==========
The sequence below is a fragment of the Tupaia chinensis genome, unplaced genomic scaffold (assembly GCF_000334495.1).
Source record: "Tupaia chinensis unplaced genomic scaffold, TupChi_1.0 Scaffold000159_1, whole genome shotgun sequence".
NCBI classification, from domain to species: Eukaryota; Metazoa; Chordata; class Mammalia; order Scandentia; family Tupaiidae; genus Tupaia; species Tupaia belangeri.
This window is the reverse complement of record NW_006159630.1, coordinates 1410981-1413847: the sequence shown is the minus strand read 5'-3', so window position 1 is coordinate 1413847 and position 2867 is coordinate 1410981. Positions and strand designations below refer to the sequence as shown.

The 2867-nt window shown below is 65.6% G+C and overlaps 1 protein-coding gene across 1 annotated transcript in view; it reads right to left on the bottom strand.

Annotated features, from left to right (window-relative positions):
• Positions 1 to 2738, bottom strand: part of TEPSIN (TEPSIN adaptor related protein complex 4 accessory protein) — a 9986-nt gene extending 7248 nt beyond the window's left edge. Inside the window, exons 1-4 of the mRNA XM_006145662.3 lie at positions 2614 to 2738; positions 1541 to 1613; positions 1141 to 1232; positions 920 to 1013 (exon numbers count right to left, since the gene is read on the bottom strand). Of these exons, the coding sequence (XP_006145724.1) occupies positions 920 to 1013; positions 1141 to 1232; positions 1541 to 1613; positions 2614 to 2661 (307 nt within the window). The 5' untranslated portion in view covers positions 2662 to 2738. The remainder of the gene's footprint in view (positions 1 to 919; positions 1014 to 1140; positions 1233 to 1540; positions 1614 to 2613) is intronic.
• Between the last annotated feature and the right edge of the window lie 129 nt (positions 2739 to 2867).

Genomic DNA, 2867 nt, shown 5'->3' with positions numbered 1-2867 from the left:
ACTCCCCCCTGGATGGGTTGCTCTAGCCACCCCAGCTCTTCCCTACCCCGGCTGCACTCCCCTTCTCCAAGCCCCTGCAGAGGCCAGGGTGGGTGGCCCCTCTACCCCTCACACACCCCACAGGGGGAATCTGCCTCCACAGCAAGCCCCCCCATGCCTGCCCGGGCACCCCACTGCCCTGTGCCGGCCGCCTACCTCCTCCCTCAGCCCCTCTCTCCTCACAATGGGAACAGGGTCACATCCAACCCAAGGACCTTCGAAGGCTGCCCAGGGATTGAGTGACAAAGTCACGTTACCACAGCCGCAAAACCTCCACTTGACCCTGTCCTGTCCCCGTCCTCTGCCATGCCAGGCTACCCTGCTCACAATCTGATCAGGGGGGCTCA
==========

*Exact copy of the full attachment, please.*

The sequence below is a fragment of the Tupaia chinensis genome, unplaced genomic scaffold (assembly GCF_000334495.1).
Source record: "Tupaia chinensis unplaced genomic scaffold, TupChi_1.0 Scaffold000159_1, whole genome shotgun sequence".
NCBI classification, from domain to species: Eukaryota; Metazoa; Chordata; class Mammalia; order Scandentia; family Tupaiidae; genus Tupaia; species Tupaia belangeri.
This window is the reverse complement of record NW_006159630.1, coordinates 1410981-1413847: the sequence shown is the minus strand read 5'-3', so window position 1 is coordinate 1413847 and position 2867 is coordinate 1410981. Positions and strand designations below refer to the sequence as shown.

The 2867-nt window shown below is 65.6% G+C and overlaps 1 protein-coding gene across 1 annotated transcript in view; it reads right to left on the bottom strand.

Annotated features, from left to right (window-relative positions):
• Positions 1 to 2738, bottom strand: part of TEPSIN (TEPSIN adaptor related protein complex 4 accessory protein) — a 9986-nt gene extending 7248 nt beyond the window's left edge. Inside the window, exons 1-4 of the mRNA XM_006145662.3 lie at positions 2614 to 2738; positions 1541 to 1613; positions 1141 to 1232; positions 920 to 1013 (exon numbers count right to left, since the gene is read on the bottom strand). Of these exons, the coding sequence (XP_006145724.1) occupies positions 920 to 1013; positions 1141 to 1232; positions 1541 to 1613; positions 2614 to 2661 (307 nt within the window). The 5' untranslated portion in view covers positions 2662 to 2738. The remainder of the gene's footprint in view (positions 1 to 919; positions 1014 to 1140; positions 1233 to 1540; positions 1614 to 2613) is intronic.
• Between the last annotated feature and the right edge of the window lie 129 nt (positions 2739 to 2867).

Genomic DNA, 2867 nt, shown 5'->3' with positions numbered 1-2867 from the left:
ACTCCCCCCTGGATGGGTTGCTCTAGCCACCCCAGCTCTTCCCTACCCCGGCTGCACTCCCCTTCTCCAAGCCCCTGCAGAGGCCAGGGTGGGTGGCCCCTCTACCCCTCACACACCCCACAGGGGGAATCTGCCTCCACAGCAAGCCCCCCCATGCCTGCCCGGGCACCCCACTGCCCTGTGCCGGCCGCCTACCTCCTCCCTCAGCCCCTCTCTCCTCACAATGGGAACAGGGTCACATCCAACCCAAGGACCTTCGAAGGCTGCCCAGGGATTGAGTGACAAAGTCACGTTACCACAGCCGCAAAACCTCCACTTGACCCTGTCCTGTCCCCGTCCTCTGCCATGCCAGGCTACCCTGCTCACAATCTGATCAGGGGGGCTCA